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Overview of Feeding of Newborns and Infants

By Deborah M. Consolini, MD, Assistant Professor of Pediatrics;Staff Physician, Diagnostic Referral Division, Jefferson Medical College;Nemours/Alfred I. duPont Hospital for Children

A normal newborn has active rooting and sucking reflexes (see Three Common Reflexes of Newborns) and can start breastfeeding right away, so doctors recommend placing the newborn at the mother's breast immediately after birth. If this is not done, feedings are begun at least within 4 hours after birth. Formula feeding is also an option.

Most babies swallow air along with the milk. Babies usually cannot burp on their own, so a parent needs to help. Babies should be held upright, leaning against the parent's chest, with their head against the parent's shoulder, while the parent pats them gently on their back. The combination of patting and pressure against the shoulder usually leads to an audible burp, often accompanied by spitting up of a small amount of milk.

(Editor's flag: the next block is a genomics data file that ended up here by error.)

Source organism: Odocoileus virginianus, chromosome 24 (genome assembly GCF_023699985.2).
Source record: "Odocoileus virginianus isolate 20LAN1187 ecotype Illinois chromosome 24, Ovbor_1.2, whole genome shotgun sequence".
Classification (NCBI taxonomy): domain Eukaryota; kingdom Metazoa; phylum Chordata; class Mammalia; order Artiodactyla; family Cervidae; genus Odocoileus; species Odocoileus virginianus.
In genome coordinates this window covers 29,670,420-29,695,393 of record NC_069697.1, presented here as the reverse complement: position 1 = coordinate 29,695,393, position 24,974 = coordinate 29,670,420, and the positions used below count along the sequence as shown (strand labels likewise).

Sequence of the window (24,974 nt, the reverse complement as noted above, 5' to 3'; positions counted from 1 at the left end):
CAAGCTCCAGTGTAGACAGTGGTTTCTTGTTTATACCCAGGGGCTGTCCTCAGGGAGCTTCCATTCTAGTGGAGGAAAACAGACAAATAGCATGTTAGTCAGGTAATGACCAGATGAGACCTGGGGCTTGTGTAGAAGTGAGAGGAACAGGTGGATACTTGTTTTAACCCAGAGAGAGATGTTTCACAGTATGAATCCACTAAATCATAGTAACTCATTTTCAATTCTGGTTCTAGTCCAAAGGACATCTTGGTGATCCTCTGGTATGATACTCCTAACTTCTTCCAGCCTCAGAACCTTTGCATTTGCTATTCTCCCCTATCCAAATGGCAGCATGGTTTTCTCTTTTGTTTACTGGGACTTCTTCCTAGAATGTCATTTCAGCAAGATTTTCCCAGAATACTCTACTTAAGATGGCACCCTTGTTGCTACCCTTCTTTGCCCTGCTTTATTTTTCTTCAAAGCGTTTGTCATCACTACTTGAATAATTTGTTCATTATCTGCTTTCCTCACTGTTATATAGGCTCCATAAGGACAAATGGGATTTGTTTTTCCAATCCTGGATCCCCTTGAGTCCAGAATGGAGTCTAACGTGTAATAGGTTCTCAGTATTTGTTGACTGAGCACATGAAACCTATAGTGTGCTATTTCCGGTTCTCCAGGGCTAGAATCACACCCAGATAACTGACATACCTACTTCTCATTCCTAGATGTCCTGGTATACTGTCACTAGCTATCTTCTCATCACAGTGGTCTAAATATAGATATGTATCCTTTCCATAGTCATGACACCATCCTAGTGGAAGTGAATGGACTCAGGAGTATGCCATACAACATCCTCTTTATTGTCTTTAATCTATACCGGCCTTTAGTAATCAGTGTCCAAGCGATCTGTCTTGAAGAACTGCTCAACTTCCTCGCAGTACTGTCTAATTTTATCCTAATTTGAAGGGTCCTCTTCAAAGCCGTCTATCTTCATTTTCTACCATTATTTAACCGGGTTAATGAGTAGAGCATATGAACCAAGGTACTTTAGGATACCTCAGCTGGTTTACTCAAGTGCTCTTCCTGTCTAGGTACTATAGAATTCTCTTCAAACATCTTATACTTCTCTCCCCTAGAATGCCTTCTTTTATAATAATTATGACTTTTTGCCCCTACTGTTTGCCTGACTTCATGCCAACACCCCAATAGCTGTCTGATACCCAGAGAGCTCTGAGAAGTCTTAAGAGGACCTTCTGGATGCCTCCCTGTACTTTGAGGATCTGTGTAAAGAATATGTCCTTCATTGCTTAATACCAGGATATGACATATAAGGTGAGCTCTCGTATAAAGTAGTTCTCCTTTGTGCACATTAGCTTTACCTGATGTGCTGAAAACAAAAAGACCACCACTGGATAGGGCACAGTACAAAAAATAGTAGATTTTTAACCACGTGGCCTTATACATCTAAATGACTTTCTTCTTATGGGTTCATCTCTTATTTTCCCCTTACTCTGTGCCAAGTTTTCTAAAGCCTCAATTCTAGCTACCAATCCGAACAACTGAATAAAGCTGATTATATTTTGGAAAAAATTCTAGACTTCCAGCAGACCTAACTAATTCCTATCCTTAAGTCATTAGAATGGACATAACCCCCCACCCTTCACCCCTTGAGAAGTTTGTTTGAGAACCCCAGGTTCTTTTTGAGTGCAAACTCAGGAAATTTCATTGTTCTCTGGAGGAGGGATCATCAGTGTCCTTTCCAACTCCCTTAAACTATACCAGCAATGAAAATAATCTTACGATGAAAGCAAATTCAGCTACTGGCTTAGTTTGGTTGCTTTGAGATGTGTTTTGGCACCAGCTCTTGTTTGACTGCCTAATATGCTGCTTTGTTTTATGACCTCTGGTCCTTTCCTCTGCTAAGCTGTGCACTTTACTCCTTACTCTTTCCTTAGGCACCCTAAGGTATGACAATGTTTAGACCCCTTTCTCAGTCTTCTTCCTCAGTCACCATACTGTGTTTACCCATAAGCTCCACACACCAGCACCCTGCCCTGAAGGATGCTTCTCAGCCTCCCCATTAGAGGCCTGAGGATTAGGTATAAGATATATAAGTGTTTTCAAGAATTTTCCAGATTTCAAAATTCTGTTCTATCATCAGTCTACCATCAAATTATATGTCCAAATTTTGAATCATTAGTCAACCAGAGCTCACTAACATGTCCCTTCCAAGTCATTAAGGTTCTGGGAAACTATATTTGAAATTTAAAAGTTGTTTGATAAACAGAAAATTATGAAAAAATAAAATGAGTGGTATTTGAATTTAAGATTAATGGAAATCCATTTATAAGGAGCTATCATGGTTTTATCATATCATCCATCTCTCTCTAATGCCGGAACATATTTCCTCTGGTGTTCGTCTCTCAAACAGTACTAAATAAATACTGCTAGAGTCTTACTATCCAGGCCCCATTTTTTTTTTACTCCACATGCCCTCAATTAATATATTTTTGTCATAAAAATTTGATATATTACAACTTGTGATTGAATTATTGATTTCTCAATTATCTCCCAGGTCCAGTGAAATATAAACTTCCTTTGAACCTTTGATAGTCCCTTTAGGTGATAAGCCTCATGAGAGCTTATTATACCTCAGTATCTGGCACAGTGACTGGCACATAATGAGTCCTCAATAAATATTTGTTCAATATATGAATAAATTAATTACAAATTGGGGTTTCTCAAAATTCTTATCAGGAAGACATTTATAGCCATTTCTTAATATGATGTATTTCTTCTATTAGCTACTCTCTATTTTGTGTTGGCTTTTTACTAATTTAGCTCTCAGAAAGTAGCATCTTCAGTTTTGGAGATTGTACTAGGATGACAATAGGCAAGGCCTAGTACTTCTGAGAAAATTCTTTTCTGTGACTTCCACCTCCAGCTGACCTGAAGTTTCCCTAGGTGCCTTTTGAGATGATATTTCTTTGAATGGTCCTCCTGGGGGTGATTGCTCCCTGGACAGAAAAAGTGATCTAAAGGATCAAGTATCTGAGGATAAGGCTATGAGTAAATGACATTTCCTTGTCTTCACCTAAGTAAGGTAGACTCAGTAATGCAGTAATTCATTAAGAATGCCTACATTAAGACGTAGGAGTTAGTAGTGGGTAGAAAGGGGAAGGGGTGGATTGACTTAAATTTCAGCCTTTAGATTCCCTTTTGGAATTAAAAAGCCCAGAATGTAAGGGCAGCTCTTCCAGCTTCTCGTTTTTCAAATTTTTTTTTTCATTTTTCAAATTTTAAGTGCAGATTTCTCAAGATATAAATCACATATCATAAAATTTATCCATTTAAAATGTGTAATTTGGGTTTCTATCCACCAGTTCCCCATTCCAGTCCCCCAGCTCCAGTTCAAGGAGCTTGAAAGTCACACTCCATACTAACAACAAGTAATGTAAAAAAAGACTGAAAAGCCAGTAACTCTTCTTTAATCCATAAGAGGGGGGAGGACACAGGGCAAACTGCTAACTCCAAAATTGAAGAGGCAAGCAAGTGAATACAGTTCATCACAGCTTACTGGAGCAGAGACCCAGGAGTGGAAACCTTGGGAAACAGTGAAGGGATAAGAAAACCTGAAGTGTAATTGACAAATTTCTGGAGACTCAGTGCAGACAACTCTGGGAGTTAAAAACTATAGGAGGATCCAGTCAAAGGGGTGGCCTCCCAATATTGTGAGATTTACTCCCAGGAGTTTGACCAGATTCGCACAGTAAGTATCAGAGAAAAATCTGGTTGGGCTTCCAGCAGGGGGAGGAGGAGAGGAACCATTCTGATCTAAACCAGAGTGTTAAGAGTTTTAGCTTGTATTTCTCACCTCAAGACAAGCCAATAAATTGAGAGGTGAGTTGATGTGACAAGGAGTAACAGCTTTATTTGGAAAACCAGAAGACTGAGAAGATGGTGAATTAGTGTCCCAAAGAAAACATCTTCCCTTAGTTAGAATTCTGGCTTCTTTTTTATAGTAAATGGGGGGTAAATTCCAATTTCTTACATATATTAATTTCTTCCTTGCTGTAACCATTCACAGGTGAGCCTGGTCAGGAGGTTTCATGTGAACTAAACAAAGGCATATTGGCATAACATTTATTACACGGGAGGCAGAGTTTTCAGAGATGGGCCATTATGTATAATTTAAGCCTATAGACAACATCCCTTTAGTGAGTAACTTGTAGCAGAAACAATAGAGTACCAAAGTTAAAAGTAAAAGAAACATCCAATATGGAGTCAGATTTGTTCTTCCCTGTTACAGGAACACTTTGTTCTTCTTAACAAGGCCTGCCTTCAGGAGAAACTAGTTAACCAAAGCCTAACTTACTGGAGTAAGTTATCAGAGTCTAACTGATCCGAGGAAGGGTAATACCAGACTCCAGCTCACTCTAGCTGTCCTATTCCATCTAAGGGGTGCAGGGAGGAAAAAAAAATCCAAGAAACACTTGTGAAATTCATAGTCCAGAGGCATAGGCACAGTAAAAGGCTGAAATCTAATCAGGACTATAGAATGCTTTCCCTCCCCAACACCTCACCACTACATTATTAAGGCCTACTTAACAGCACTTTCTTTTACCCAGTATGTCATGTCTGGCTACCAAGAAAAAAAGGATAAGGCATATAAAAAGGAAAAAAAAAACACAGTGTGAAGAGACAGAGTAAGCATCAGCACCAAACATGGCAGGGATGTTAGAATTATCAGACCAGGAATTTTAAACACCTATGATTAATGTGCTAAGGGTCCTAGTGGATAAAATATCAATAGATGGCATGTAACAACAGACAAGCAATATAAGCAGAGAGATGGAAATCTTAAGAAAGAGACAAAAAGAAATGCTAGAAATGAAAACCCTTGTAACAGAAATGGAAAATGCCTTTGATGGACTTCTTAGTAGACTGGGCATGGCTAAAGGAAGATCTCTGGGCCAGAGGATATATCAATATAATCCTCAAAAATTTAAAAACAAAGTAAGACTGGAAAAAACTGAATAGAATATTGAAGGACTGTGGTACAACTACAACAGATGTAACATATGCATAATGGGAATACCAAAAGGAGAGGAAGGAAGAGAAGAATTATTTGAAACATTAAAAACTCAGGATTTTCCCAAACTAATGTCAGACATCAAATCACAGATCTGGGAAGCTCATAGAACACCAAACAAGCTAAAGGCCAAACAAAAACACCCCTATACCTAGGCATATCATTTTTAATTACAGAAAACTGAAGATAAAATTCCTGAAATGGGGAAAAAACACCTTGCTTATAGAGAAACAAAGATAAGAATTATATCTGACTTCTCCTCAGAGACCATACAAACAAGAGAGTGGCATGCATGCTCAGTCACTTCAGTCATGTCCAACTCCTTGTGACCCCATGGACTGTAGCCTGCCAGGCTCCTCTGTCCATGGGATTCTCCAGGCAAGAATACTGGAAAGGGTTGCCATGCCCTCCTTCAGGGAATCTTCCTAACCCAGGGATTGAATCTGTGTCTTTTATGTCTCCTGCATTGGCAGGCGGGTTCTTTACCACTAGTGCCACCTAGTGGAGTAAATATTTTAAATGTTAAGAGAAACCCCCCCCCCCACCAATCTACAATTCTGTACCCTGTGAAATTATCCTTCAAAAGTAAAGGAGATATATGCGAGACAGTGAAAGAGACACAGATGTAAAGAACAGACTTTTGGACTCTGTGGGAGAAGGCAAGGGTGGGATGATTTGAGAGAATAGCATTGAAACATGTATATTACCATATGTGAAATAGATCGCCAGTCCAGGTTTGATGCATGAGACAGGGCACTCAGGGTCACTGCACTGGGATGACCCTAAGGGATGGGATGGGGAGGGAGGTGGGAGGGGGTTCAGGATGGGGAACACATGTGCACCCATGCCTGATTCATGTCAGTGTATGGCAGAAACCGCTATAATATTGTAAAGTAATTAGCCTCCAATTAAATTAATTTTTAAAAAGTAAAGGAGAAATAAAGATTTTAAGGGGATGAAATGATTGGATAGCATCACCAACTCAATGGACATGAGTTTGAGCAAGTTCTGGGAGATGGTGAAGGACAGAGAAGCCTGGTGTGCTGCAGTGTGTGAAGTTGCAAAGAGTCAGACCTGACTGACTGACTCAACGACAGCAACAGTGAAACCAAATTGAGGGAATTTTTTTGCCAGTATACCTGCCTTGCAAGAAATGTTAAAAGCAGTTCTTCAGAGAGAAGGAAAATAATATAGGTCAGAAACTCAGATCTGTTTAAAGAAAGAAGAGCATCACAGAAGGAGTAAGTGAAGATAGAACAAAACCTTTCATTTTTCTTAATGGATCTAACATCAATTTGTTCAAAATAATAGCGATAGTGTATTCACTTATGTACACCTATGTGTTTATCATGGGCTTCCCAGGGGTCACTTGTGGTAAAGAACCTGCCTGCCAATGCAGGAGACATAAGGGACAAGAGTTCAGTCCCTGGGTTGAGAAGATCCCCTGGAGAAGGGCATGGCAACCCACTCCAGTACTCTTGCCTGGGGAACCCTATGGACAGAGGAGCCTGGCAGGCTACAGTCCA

The time to start solid foods depends on the infant's needs and readiness, but many infants are ready to start solid foods by 6 months of age.

Feeding Problems

How much food a child consumes varies from day to day. These minor variations are common and should cause concern only if the child starts showing signs of an illness or has changes in growth, particularly the percentile for weight (see figure Weight and Length Charts for Infants).

Newborns who lose more than 5 to 7% of their birth weight in the first week have undernutrition. Newborns should return to their birth weight in about 2 weeks if they are breastfed and in about 10 days if they are formula-fed. After that, they should gain about 20 to 30 grams (1 ounce) each day for the first few months. Infants should weigh twice their birth weight by about 6 months of age.

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